You mean I don’t get some nice gifts for voting? That’s unbelievable! :-)

  • Charles

    I didn’t see anywhere to vote on your site, but I would recommend and vote for a blog called “Revolutionary Faith: Taking Back Christianity.”
    Something tells me that this enormous list you are accumulating is hugely bad news for Christian fundamentalism.

    • Paul Clutterbuck

      “hugely bad news for Christian fundamentalism.” Yes, in many ways it does appear that way. We must remember, though, that Patheos’s blogging platform mostly serves those bloggers and readers who are relatively progressive, as well as those of other faiths and none. The Gospel Coalition, which represents neo-Reformed fundamentalists, most likely runs parallel lists that would have very different outputs.

  • http://lisadelay.com/blog Lisa Colon DeLay

    I’ve limited my reading of blogs over the summer. Apparently I was missing a lot of drama. :)

    Perspective. A good dose of perspective! I think this was really amusing (I followed Alise Wright here). Thanks for capturing the madness in this snapshot.

    Sometime in 2012 I turned a corner. I stopped looking at my blog stats except a few times per month, and I did something else: tried to concentrate on doing what was most life-giving. I stopped reading some of the most popular bloggers and with that time I tried to start and complete my own projects away from the fray-which to me was made up of popular Christian bloggers and zealots from political extremes…sort of what 24 hour cable news is to blogging.

    Steven Pressfield talks a lot about the habits that change when you “turn pro” and I realize now that, despite any ranking or even success I have or don’t have, I “went pro” and decide to “make good art” as Neil Goodman puts it.

    Funny thing was I let go of something (trying to run with the big dogs–as if I could) and I gained so much more: freedom and a big boost in well-being and creativity. Joy even.

    It was a “heck with the buzz feed ” mentality. I’m going rouge and climbing out of the smog for a better view. All of a sudden blogging became a joy again. Having tasted this flavor I won’t go back!

    So, finally, I thank you for your list, Christian, but I will only rarely use it (or anyone else’s). :)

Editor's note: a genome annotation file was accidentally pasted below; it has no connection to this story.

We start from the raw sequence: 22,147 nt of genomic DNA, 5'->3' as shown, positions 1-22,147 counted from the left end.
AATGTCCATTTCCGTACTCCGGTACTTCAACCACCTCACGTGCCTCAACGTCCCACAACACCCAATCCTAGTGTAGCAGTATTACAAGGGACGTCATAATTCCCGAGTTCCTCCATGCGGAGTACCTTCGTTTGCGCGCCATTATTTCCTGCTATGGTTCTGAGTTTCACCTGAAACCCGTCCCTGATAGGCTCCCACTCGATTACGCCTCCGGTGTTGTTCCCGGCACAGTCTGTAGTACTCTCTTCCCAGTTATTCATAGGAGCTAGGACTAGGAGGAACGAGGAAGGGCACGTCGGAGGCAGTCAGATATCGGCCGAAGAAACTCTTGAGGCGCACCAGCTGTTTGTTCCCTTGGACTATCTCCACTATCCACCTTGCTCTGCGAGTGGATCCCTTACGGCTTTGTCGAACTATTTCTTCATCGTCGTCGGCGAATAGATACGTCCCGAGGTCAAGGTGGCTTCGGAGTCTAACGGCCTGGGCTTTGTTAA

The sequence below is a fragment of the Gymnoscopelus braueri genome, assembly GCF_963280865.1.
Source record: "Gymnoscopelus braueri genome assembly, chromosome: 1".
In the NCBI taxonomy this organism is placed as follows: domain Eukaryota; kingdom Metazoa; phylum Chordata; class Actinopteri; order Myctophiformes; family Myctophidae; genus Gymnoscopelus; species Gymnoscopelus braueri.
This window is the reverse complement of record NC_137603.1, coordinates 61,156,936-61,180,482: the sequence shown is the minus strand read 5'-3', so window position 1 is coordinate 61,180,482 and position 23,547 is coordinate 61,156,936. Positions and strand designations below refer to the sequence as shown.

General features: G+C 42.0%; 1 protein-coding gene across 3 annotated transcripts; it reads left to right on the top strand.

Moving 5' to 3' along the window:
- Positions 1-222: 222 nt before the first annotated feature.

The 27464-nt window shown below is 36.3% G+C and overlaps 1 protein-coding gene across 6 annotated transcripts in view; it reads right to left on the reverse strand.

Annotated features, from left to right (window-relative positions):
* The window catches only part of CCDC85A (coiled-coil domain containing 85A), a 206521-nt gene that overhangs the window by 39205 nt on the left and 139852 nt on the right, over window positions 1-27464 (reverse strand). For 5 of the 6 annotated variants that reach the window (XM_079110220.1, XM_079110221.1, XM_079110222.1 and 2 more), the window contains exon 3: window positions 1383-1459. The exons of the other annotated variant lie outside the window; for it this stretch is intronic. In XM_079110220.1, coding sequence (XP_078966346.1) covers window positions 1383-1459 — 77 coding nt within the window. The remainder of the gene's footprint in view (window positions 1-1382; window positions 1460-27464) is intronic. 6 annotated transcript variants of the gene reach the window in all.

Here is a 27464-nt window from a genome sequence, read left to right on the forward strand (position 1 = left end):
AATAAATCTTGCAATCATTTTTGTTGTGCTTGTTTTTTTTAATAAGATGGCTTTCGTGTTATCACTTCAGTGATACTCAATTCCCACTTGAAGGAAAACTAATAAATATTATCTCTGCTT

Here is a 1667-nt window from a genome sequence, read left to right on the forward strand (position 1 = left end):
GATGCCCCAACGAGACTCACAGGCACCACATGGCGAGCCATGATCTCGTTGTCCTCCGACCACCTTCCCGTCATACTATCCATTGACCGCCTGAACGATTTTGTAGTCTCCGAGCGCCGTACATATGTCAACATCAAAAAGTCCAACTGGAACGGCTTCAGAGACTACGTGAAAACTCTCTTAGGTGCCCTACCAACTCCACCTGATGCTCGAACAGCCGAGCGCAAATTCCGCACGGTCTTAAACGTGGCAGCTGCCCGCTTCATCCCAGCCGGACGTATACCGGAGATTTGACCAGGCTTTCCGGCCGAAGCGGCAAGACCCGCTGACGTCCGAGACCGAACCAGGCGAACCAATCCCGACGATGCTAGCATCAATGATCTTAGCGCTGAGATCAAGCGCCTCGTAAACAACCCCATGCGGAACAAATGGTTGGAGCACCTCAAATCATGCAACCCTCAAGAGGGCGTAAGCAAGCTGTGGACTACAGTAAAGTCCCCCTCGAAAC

All the best to you.
    I’m going back to my work now. :)
    -L

  • http://nailtothedoor.com/ Dan Martin

    LOL loved your closing paragraph! ;{) And @rebeccatrotter:disqus is right about the campaigning … reminds me of the time some years ago that Kathie Lee Gifford got a whole lot of fans of her show to vote her the prettiest on some “poll” or other.

  • Jesus Was NOT a Liberal

    I honestly find much of what blogs “in the name of Christ” today to be far to liberal and far less “c”hristian (small c) than it ought to be. Give me Dr John MacArthur and a STRAIGHT-FORWARD reading of Scripture over the opinionated clap-trap that passes as modern “Emergent” Fak-i-anity.

  • http://theoldadam.wordpress.com/ Steve Martin

    I did not make it…again.

    Is there a list of the worst Christian blog sites? I think I would have a shot at that one.

  • directmail4churches.com

    You need to get serious at your work mate. Where is the list at?

    • Christian Piatt

      Seriously? The voting just closed Sunday night.

  • triopticaonline

    Thanks, are very important these blog Catarata

  • Serena

    The problem is with ranking, I think. Perhaps Christians should stop ranking things and having top 10s and awards ceremonies? How about putting together lists of blogs on topics instead? That way, you can find the sort of information you like without giving someone a mark out of 10 (this is fellowship, not come dine with me).

  • http://redwoodr.tumblr.com Redwood Rhiadra

    My comment actually has nothing to do with the substance of the post:

    “I’ve decided to divide the proverbial baby down the middle…” – the story of Solomon and the baby is from Kings, not Proverbs. Shouldn’t we be using a different adjective than “proverbial”? (“Kingly” has a different implication, so maybe “kingsian”?)

  • http://timothy.green.name/ Timothy (TRiG)

    We do indeed like lists. Here’s Vi Hart with 5 reasons why people like “5 reasons” videos.

    TRiG.

  • Lauren DeMoss

    Thefulltimegirl.com :]